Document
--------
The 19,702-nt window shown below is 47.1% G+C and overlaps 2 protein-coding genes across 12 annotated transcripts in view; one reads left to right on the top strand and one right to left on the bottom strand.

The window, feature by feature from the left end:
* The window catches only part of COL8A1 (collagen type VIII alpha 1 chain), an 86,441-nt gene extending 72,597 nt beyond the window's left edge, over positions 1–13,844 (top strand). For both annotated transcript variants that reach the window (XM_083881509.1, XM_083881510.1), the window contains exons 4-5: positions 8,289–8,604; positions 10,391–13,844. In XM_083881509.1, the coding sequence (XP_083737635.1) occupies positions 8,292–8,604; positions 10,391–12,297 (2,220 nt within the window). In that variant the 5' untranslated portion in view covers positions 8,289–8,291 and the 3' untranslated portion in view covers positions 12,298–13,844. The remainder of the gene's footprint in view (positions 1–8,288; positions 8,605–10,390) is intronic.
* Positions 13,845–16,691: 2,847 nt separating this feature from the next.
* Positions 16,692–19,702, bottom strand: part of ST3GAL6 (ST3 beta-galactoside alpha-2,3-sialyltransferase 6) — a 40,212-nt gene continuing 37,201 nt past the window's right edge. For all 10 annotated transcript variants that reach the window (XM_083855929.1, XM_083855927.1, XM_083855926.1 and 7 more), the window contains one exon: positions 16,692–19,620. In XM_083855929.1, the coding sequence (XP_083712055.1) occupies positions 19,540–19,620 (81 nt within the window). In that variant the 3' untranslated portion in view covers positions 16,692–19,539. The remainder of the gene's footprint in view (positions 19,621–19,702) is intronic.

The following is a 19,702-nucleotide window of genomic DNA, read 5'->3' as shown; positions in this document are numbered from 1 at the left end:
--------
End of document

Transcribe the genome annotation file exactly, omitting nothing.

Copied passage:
The 19,702-nt window shown below is 47.1% G+C and overlaps 2 protein-coding genes across 12 annotated transcripts in view; one reads left to right on the top strand and one right to left on the bottom strand.

The window, feature by feature from the left end:
* The window catches only part of COL8A1 (collagen type VIII alpha 1 chain), an 86,441-nt gene extending 72,597 nt beyond the window's left edge, over positions 1–13,844 (top strand). For both annotated transcript variants that reach the window (XM_083881509.1, XM_083881510.1), the window contains exons 4-5: positions 8,289–8,604; positions 10,391–13,844. In XM_083881509.1, the coding sequence (XP_083737635.1) occupies positions 8,292–8,604; positions 10,391–12,297 (2,220 nt within the window). In that variant the 5' untranslated portion in view covers positions 8,289–8,291 and the 3' untranslated portion in view covers positions 12,298–13,844. The remainder of the gene's footprint in view (positions 1–8,288; positions 8,605–10,390) is intronic.
* Positions 13,845–16,691: 2,847 nt separating this feature from the next.
* Positions 16,692–19,702, bottom strand: part of ST3GAL6 (ST3 beta-galactoside alpha-2,3-sialyltransferase 6) — a 40,212-nt gene continuing 37,201 nt past the window's right edge. For all 10 annotated transcript variants that reach the window (XM_083855929.1, XM_083855927.1, XM_083855926.1 and 7 more), the window contains one exon: positions 16,692–19,620. In XM_083855929.1, the coding sequence (XP_083712055.1) occupies positions 19,540–19,620 (81 nt within the window). In that variant the 3' untranslated portion in view covers positions 16,692–19,539. The remainder of the gene's footprint in view (positions 19,621–19,702) is intronic.

The following is a 19,702-nucleotide window of genomic DNA, read 5'->3' as shown; positions in this document are numbered from 1 at the left end: